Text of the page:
We were mesmerized by the chamber atmosphere and closeness to performers which was made possible thanks to the small size of the construction and thought-out architecture. We were also excited to feel at one with the ancient. It’s dark, you are sitting in the amphitheatre, a starry sky and a bright moon are above your head, and before you, the stage where the performance takes place. And it all happens near the sea, in the place that once was a great powerful city… We definitely recommend you to visit the splendid site.
Old Town, Sights, and Suburbs
If you want to walk and feel the Greek atmosphere, you must definitely visit the Old Town. It’s a historic centre of Limassol that has preserved the long history of the city. The peaceful atmosphere of provincial Greece can be sensed here. The narrow streets, the setts of which saw major historical events, small houses, snuggling against one another, Orthodox churches, mosques, fortresses… The number of ramshackle houses in the Old Town continues to decrease, as renovation works are currently underway. Old buildings that are priceless from the historical point of view freshen up thanks to new bright colours without losing their distinctive style.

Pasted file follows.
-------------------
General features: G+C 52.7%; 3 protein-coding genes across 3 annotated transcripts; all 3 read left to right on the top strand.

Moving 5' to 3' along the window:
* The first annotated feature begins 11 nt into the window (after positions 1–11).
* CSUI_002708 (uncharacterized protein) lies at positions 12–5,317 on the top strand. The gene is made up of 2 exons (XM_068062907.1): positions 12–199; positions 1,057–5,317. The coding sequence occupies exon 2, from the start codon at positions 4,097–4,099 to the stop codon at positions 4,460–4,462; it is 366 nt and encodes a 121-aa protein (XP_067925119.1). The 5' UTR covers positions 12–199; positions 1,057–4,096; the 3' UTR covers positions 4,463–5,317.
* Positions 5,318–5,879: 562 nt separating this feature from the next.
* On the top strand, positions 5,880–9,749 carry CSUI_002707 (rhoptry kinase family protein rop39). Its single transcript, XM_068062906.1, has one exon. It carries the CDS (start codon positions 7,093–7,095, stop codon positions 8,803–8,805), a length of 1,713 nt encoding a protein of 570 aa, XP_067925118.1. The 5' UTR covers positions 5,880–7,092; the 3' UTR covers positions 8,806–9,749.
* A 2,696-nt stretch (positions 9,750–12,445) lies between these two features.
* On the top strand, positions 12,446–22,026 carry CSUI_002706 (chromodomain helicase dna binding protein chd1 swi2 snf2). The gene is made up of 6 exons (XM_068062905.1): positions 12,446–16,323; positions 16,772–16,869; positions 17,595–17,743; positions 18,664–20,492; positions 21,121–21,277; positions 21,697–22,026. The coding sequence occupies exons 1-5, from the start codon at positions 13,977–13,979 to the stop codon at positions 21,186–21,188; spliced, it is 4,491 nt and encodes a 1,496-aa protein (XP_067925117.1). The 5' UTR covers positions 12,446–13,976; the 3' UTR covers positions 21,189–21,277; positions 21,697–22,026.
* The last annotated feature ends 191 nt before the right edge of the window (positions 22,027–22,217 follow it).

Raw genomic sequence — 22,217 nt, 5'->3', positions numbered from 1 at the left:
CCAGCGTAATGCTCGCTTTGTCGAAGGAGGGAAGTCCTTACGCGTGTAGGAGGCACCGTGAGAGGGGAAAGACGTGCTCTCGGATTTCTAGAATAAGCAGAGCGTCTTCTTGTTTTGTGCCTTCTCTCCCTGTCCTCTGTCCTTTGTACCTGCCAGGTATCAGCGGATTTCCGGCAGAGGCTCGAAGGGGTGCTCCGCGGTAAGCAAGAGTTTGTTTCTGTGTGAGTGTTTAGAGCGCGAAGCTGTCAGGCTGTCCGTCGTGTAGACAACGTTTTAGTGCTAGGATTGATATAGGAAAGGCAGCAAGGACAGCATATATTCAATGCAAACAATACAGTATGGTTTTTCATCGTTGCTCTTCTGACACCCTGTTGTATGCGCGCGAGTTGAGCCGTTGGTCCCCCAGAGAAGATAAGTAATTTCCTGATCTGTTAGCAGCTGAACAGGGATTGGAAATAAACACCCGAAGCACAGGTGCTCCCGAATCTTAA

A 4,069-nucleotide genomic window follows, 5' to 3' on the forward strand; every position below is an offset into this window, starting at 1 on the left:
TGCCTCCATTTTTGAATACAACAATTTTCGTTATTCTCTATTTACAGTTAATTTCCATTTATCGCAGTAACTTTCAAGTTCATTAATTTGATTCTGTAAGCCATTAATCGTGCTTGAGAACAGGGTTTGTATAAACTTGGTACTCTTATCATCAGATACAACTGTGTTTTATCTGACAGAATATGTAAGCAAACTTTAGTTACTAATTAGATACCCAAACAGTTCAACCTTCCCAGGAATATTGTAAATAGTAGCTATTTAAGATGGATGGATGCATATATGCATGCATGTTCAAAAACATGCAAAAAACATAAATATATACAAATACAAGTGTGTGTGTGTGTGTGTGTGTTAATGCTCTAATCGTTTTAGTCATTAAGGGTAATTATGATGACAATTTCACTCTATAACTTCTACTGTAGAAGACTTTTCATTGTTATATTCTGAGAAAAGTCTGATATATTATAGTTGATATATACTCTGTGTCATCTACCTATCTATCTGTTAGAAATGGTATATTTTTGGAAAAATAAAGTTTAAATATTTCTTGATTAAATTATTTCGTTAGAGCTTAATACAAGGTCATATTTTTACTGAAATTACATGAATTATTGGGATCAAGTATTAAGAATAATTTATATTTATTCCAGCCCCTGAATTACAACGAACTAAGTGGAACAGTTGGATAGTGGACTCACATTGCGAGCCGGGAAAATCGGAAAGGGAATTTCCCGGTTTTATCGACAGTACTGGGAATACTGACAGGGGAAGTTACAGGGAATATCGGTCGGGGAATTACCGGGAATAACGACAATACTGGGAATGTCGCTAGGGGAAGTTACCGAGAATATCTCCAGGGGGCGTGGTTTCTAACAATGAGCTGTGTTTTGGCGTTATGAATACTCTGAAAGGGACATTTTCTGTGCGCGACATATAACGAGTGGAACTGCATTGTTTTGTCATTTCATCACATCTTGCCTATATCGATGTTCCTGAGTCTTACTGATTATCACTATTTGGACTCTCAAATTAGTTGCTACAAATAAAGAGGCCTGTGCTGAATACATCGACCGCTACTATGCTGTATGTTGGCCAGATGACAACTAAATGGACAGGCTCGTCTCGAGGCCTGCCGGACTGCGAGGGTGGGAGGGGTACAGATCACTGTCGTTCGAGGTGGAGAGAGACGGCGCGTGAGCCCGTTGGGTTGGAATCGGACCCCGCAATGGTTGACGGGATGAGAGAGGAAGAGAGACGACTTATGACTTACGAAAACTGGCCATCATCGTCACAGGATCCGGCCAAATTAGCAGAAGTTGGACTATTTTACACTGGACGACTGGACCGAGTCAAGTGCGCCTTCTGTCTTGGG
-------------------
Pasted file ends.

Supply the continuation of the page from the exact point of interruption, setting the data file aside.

There are a lot of abandoned and half-destroyed villas that once belonged to the wealthy Turkish who left the city in the summer of 1974 after a conflict between the British and Turkish authorities. No one seems to care about their renovation, so they stand empty and lonely, often serving as a training ground for newbie graffiti artists.